I ask you the question: “Education for what?” Why are we educating these Pacific islanders, why is the education system British in Fiji, New Zealand, in other areas? Education for what? As suggested by somebody yesterday - for brown-skinned pakehas? I'll give you my answer - education to provide the more industrialised areas of the Pacific, including Suva, but mainly for urban areas of Auckland, Wellington, with manpower. While these education systems are here our young manpower will flow to the cities.
You won't stop the migration - you can jump, you can scream, you can do whatever you like - you won't stop our young people leaving our shores and going overseas, because the opportunities are there, because that's what the education system has made them do, and that's what you, as a mother, expects of your child. Some of us may be slow to admit but we are very conscious of status - for our child to be a teacher, for our child to be government-employed, for our child to be in some fairly responsible positions in ministries: they have done well. But for our child to be planting, for our child to be fishing, for our child to be helping in the community - there's an air of embarrassment, we're slightly sad. Why should we be?
Unfortunately, the education system here prepares people, our young people, for things that are beyond what the environment can provide; prepares them to aspire beyond what their immediate area can give them. You know as a mother, (and you know that your husband thinks the same as you do) that for your child to be successful is to sit with a white collar and a tie and glory in a package with paper money in it. That is a successful person who has come through the system.
Is that all the education system is about? I hope not. Because it is examination-orientated, this flow continues. My remedy is: Here we are right in the centre of a place that can help to change the education system. What is our page 35 backbone in the Pacific area? We've got the sea around us, and the little bit of land that God had provided. Agriculture and the sea - those are our industries. We don't have the mineral resources that other highly developed areas of the world have, but we do have these other resources. Our products are to be found in the waters, are to be found in the land. That is our backbone, and that is what the education system should be doing, looking and adapting its curriculums to suit the needs of the local, indigenous person, not to prepare us to provide manpower beyond the horizon.
I will tell you a little bit of the New Zealand education system. I am speaking as a person who has come through that factory as Esiteri Kamikamica has said. I hope I don't belong to the small elite, useless, group. The New Zeland system then is pre-school, primary, intermediate, secondary, tertiary - just as it is here. Of the areas of New Zealand where Pacific islanders are to be found, mainly Auckland, Tokoroa, Hawkes Bay and Wellington, by the time they reach 6th or 7th form, 98% ‘drop out’, if I may use the term here. How many come through then to become useful tools? Education is a tool to be used for the betterment of yourself and your fellow people and more especially, as migrant people in a new society, for the betterment of our own people trying to adapt to a new way of life.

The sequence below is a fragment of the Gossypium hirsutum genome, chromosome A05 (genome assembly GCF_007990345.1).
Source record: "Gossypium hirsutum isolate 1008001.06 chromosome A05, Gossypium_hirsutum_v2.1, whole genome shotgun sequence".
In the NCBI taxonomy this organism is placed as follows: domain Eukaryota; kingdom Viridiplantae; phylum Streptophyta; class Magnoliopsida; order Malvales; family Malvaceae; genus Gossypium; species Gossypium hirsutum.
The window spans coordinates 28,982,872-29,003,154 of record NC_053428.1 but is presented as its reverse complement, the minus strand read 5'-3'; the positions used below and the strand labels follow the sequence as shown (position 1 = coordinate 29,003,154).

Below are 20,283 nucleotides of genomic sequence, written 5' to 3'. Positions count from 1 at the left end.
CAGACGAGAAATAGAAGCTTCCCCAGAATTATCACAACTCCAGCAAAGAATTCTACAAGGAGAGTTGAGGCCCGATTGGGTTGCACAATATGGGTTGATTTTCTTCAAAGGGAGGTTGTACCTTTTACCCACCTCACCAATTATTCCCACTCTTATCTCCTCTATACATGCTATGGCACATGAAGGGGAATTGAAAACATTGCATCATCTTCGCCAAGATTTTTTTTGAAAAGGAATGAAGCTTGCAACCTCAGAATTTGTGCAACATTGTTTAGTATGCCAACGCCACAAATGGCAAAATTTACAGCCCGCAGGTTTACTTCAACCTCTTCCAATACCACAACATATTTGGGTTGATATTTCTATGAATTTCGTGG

But who can survive the system? I know of one Cook Island girl, in Wellington, who is going to training college; I know of five Samoans who are going to training college; I know of three Samoans who are at present at Wellington Teachers' Training College. You can count them all on your fingers. When you think of the large population of Porirua, Wellington, the Hutt Valley, that is very inadequate a number to be of use to the Pacific Islands people in just Wellington, let alone Auckland, which has a much greater population…
The Education system and how it Influences Women
About two-thirds of all children in the Solomon Islands go to school. Girls go into the education system about the page 36 same age as boys, at about six to eight years old. But twice as many boys go to school as girls. This means that most of the children who do not go to school at all are girls.
The primary schools have many more boys than girls. The feelings and interests of the class are influenced by boys. Most of the teachers are men. Women teachers often have difficulty controlling classes of older children, where the boys are quite big and there are few girls. Sometimes, men teachers have affairs with the bigger girls, which may disgrace the girls but nothing very bad happens to be teacher; recently, however, some male teachers have been sacked or had other heavy punishments for this.
Secondary schools are also mainly boys' schools. But these schools are even worse, because there are three times as many boys as girls in secondary schools. And these schools are preparing pupils to work in the modern economy, where nine out of ten jobs are held by men.